18 East 79 Street
New York City
November 2 to December 6, 2006
Exhibitions of paintings by Lucian Freud are always an event. Widely considered Britain’s pre-eminent living painter, the 83-year-old artist has for several decades imparted a uniquely scabrous intensity to masterful renderings of his acquaintances and other subjects in his London studio.
At Acquavella, the most recent figure paintings and etchings show him hardly missing a beat. As always, his portraits and figure paintings seem at once acidly detached and invasively intimate. “Eli and David” (2005–6) depicts a casual-enough scene: a whippet resting in the lap of a bare-chested, trousers-clad man. The artist’s confident brushstrokes place colors side-by-side, tangibly rendering volumes and even the man’s distracted expression and the dog’s sleepy oblivion. Mr. Freud’s palette, however, has a decidedly discordant edge, with caustic grays dividing vibrant yellow-pink and reddish brown skintones; dark reds settle eerily in the deepest shadows of face, hands, and dog’s legs. Even more disconcerting are the bits of crusted paint dragged and deposited by his dissecting strokes, tokens of the sitters’ transient fleshiness.
The faces in several up-close portraits in the exhibition practically condense out of rich, jostling ochres and siennas, interspersed with those insistent grays. Working their way across the features of a painting like “Man in White Shirt” (2002–3), these notes of color gel as individuals — here, as the slender, dense presence of a face emerging from a shirt’s silky folds. This exotic updating of Old Master techniques explains why, when most contemporary paintings sport simple strip frames, these paintings feel completely at home in more ornately traditional ones.
The intelligence of the sitters shines through these portraits’ raw surfaces, but Mr. Freud’s nudes can sometimes seem more like carnal specimens. The artist’s habit of depicting male and female genitalia prominently, with as much focus of detail as faces, suggests an indulgent voyeurism. The three recent paintings of nudes at Acquavella all happen to feature female models, but, at least in the case of “Naked Portrait” (2004), the artist has mellowed slightly; the young woman’s patient, upturned gaze, along with her somewhat less unflattering pose, suggests the artist’s empathy towardher vulnerability. The burnished, silvery tones of the rumpled sheet and flesh make this one of the exhibition’s most memorable works.
One of these paintings of nudes is unexpectedly dainty in size and texture, if not subject. Mr. Freud has left most of the surface of “Small Naked Portrait” (2005) unpainted, but with a relative handful of silky brushstrokes — radiant pink-yellows edged by subdued gray-browns — the artist has palpably caught the impression of limbs splayed revealingly across warm-toned sheets.
The largest work here, “The Painter Surprised by a Naked Admirer” (2004–5), may also surprise viewers. Unlike typical recent work, it contains an explicit narrative — a female nude clasping the legs of the artist himself, standing fully clothed in his studio — and also renders the model with a gracefulness closer to classical conventions. It’s a daring move by the artist, though for me the humor is rather undercut by a relaxing of the usual tension in his art between detachment and invasiveness.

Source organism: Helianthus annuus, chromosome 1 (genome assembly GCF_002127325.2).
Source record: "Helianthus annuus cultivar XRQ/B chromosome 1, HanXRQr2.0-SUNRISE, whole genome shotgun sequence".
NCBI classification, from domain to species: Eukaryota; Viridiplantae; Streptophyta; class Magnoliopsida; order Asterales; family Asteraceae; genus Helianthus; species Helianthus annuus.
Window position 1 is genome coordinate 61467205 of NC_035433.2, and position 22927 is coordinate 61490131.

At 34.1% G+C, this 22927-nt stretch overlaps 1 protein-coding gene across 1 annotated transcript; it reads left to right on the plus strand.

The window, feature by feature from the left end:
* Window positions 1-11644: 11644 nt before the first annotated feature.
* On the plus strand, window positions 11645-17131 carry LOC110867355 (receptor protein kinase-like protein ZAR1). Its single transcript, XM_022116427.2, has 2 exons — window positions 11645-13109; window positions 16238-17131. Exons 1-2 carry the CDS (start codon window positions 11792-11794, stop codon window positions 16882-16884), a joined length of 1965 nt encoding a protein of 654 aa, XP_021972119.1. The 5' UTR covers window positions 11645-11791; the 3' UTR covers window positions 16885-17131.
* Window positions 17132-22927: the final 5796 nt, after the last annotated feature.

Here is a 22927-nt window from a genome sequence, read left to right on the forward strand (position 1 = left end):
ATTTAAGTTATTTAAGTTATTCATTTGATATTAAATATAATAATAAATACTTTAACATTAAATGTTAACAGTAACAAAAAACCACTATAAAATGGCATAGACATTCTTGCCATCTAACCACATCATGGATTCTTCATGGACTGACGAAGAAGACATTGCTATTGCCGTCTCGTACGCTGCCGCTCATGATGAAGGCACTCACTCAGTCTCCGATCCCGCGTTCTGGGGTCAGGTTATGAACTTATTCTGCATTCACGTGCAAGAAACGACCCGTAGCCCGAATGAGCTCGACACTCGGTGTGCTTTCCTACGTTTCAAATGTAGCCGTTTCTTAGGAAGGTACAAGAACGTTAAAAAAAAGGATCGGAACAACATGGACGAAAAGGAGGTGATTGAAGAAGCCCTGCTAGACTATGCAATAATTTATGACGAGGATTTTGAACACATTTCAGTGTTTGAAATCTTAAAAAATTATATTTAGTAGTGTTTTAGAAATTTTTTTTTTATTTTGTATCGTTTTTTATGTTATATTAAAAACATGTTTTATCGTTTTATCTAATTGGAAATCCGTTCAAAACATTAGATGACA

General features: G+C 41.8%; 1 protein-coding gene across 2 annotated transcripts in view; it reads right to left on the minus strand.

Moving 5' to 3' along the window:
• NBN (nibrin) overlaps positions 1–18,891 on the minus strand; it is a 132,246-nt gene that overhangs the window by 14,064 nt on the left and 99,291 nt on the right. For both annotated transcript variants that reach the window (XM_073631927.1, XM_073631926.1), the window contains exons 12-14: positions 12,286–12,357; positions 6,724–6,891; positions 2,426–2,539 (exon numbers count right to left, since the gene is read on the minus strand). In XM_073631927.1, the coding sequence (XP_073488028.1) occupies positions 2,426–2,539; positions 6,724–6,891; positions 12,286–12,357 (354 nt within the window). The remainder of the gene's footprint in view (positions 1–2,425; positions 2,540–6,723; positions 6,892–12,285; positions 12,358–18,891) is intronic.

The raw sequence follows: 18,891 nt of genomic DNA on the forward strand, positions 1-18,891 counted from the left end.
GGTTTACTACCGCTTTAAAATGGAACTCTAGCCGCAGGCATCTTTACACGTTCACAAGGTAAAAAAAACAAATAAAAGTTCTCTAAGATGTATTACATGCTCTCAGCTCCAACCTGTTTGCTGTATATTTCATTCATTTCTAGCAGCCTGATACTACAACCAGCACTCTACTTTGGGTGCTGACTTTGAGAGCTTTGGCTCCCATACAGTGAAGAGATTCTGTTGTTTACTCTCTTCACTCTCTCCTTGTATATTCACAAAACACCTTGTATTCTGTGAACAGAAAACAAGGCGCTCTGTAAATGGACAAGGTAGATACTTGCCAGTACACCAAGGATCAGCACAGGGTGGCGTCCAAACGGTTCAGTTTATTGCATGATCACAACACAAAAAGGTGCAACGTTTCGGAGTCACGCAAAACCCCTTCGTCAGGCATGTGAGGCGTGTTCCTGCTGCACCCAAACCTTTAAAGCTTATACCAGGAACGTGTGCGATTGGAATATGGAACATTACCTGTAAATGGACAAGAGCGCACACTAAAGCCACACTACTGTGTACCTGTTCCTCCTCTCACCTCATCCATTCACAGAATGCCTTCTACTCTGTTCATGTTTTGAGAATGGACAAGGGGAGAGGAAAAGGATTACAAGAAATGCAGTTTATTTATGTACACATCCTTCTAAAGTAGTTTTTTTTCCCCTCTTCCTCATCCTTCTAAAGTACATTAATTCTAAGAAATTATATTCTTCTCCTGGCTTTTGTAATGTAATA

Moreover, like other, larger canvases here, it tends to highlight one limitation of his virtuosity. Mr. Freud’s vigorous rendering of his subjects tends to start from their centers, progressing outward in further modelings of forms. He shows less interest in composing from the outside in — that is, in pacing the overall pattern of color across an entire surface. You won’t find anything quite like the grave, measured momentum of the lifted blossom in Rembrandt’s “Woman with a Pink” (c. 1650s), or the out-flung limbs in Courbet’s “Woman With Parrot” (1866), both hanging nearby at the Metropolitan Museum of Art. By comparison, parts of a foreground chair and the artist’s own legs in “Painter Surprised” tend to melt into an indeterminate zone.
By any standards, though, Mr. Freud’s several etchings are masterful. The deep, crosshatched tones of “Before the Fourth” (2004) vividly bring out the quiet gleam of the surfaces of a reclining pregnant woman, her lengthening form animated by periodic swellings of hip, belly, and shoulder.
Older prints and paintings are on view in Acquavella’s upstairs gallery. Here one can savor the etching “The Painter’s Mother (first version)” (1982), in which spare lines impart a stately measure to the subject’s creased features. And don’t miss “After Breakfast” (2001), a small painting with the gem-like intimacy of a Dutch genre painting; the artist separates, with a truly tender discrimination of hues, the volumes of a female nude from a sheet’s surrounding folds.
As with Mr. Freud’s previous exhibition at the gallery, a first-floor room is devoted to recent photographs of his studio by hisassistant, David Dawson. One of these depicts studio walls thickly encrusted with paint wiped from palettes and brushes. Another shows the artist at work, naked from the waist up, as fierce and sinewy as his paintings. Several others poignantly picture his models posing, their smooth-skinned, youthful forms being transformed in paint under Mr. Freud’s caustic gaze. These aren’t entirely heartwarming images — the artist’s obsessive purpose suffuses their space — but they’re eloquent testimony to a lifetime spent uncovering painting’s carnal complexities.print